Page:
The ‘knee-jerk’ clinical reaction

compassion in healthcare leave job

Unfortunately, to address this, we have encountered many clinicians who have dealt with this impasse by advising the client that leaving their job may be the most viable option. This at first glance appears to be underpinned by contextualising these decisions within a CFT formulation and rationale, i.e. by leaving the job, the client reduces their exposure to perpetuating factors of poor mental health, exercises compassion for themselves as an individual, and thus opens up more opportunity to recover from symptoms. This analysis is hugely problematic and often leads to a further dilemma; the client is then faced with a decision that precipitates feelings of shame and guilt at the prospect of abandoning patients and colleagues. 

Indeed, we have at times clinically observed phenomena associated with survivor guilt in those clients who take such action. We suggest this is a messy recourse, fraught with wide ranging implications for the client. Often, a clinician’s guidance for a staff member to leave their job is a response to an overactive threat system, possibly within both patient and therapist as an attempt to survive, but does not in itself teach the client anything about compassionate self-regulation.

The therapist’s own process

Should the client decide to stay in their role and work therapeutically on their threat response in therapy, a range of clinical challenges arise. Initially, the therapist can find it difficult to make meaningful steps forward when the client remains in work, as the therapist can come to believe that they should challenge the status-quo within the organisation and break down underlying perceptions that the client should continue to work long hours in poor conditions. Trying to challenge such ingrained narratives in large organisations is often not fruitful and actually creates a tension for the client, i.e. do I listen to my struggling colleagues or my therapist? Dynamically, this may lead to a client perception that the therapist does not truly understand their difficulty and may even lead to therapy drop-out.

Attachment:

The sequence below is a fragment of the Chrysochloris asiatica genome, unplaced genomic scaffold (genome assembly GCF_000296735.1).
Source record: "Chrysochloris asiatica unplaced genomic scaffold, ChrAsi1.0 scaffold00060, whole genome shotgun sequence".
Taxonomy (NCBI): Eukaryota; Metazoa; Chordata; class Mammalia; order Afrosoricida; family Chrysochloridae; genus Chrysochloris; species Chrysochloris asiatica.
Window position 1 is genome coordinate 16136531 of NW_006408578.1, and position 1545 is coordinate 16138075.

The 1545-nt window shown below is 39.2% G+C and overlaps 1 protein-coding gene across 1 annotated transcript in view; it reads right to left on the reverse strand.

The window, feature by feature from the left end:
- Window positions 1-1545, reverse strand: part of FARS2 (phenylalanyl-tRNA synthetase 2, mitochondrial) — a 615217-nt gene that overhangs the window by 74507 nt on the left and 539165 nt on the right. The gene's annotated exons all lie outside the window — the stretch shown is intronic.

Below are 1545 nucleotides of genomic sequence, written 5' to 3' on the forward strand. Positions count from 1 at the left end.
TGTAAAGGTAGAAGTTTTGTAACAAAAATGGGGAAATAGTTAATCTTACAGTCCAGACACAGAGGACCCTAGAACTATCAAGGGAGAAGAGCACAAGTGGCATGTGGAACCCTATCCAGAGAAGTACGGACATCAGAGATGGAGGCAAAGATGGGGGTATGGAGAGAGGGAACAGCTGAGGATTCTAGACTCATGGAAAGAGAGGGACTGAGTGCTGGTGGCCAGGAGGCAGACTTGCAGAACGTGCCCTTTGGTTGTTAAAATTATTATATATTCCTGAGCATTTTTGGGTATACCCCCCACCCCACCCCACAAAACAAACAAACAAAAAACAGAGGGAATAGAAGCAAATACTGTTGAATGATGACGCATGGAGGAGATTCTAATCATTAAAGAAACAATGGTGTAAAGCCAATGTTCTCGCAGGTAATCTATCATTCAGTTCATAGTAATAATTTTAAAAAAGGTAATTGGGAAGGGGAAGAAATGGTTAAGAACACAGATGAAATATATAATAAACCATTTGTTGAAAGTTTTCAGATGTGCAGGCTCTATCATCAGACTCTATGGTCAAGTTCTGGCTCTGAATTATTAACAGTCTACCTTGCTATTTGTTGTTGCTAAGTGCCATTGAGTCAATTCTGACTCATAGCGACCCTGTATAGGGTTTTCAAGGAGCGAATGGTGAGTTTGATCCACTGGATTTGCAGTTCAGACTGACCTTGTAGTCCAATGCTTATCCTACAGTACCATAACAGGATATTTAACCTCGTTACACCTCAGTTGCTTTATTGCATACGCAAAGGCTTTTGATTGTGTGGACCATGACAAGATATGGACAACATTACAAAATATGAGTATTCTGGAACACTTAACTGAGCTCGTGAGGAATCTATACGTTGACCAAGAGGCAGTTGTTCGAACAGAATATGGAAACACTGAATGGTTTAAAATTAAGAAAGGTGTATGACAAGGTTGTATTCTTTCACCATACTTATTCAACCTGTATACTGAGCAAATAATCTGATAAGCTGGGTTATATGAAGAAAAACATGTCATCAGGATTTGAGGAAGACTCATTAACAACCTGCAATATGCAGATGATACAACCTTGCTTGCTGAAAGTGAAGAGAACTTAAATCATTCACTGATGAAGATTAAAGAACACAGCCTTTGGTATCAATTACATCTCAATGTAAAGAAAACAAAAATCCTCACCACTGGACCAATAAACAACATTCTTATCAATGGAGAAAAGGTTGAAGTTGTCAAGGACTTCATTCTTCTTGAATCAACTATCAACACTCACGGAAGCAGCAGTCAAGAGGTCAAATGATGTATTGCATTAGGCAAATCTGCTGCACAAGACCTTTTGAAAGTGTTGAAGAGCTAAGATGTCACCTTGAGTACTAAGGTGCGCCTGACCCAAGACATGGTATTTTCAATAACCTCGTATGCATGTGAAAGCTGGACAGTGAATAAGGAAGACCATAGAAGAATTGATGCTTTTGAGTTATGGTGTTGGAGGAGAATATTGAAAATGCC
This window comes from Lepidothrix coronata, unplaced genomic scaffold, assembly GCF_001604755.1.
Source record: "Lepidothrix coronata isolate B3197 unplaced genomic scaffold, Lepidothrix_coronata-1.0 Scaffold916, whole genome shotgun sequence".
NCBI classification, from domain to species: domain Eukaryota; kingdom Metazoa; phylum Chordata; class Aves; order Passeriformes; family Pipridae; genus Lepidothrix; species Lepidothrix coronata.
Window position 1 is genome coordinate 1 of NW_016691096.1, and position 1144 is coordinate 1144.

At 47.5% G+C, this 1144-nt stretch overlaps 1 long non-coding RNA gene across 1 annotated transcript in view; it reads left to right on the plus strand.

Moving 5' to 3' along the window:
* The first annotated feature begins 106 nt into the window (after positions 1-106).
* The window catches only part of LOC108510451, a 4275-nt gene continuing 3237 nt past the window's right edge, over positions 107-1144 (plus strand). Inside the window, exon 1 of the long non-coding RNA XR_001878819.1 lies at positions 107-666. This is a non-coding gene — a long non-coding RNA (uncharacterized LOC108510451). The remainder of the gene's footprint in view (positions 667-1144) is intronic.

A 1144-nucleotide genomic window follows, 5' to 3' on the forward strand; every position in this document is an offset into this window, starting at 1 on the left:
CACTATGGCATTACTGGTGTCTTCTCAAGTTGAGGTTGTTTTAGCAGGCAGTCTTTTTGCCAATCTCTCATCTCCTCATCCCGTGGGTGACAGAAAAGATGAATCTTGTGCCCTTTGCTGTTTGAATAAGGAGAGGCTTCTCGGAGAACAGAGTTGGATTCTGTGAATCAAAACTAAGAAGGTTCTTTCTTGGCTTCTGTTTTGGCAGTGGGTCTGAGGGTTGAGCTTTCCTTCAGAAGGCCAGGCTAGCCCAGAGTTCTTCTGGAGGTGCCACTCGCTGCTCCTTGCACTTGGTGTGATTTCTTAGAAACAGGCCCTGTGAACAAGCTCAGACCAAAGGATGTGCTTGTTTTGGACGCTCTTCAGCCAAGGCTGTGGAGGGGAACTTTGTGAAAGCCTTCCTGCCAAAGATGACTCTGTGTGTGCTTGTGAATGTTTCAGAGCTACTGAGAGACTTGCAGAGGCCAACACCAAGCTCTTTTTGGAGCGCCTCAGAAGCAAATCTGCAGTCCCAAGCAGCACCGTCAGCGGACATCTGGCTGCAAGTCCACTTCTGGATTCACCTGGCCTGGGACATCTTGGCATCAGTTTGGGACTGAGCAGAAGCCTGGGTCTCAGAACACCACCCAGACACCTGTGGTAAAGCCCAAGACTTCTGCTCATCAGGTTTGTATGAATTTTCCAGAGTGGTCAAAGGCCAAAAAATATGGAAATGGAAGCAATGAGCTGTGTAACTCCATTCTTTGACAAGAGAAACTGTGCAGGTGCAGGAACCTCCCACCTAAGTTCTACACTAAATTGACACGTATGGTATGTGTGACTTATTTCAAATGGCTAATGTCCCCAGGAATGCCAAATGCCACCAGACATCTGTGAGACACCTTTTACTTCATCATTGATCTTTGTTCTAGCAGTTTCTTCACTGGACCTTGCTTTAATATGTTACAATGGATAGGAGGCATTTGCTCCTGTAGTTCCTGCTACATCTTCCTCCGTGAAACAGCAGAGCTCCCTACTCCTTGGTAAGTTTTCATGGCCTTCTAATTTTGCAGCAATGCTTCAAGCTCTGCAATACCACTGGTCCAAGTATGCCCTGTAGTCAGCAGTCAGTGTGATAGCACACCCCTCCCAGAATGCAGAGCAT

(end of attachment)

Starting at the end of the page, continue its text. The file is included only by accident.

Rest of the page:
Secondly, we often encounter staff members who have been unable to bare the conflicts outlined in this formulation and take a period of sickness absence in order to devote time to therapeutic support. This can be more helpful for therapeutic processes as the client now has separation from drive-provoking narratives. In this instance, the therapist must then focus with their client on feelings of shame and guilt regarding not being in work. Physically, the client is temporarily removed from the situation, however, psychologically remains tethered to it through unhelpful behaviours such as keeping an eye on their emails, reading group messages, or even subliminally through discussing aspects of work with their colleagues outside of working hours when meeting socially.  In our experience, this distress about being out of work temporarily often passes within a relatively quick period of time, allowing therapeutic work to progress.

Applying CFT clinically in this setting – the opportunities

On an individual level, the initial application of CFT typically involves exploring the three-system model with clients, particularly their overactive and imbalanced drive and threat systems, contrasted with their often limited or maladaptive soothe system. Supporting clients with accessing this soothing inner network can often prove to be a lengthier process than anticipated during therapy sessions. 

When clients present with chronic burnout or anxiety stemming from work-related stressors, the journey toward tapping into a more functional soothe system and cultivating a compassionate self that can access this, can evoke inner conflicts and feelings of unfamiliarity or discomfort.  Nevertheless, when clients become receptive to the model, it holds potential for therapeutic exploration and growth.